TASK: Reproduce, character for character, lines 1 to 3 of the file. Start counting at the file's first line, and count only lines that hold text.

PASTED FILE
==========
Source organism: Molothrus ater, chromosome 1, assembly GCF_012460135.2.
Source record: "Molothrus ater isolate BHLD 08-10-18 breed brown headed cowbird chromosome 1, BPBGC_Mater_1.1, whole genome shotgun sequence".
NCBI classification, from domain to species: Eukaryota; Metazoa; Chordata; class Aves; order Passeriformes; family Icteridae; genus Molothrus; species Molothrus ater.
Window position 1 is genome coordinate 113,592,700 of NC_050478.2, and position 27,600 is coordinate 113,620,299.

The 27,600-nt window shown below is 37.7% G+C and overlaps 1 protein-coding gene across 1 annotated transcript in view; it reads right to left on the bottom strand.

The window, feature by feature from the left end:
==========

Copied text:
Source organism: Molothrus ater, chromosome 1, assembly GCF_012460135.2.
Source record: "Molothrus ater isolate BHLD 08-10-18 breed brown headed cowbird chromosome 1, BPBGC_Mater_1.1, whole genome shotgun sequence".
NCBI classification, from domain to species: Eukaryota; Metazoa; Chordata; class Aves; order Passeriformes; family Icteridae; genus Molothrus; species Molothrus ater.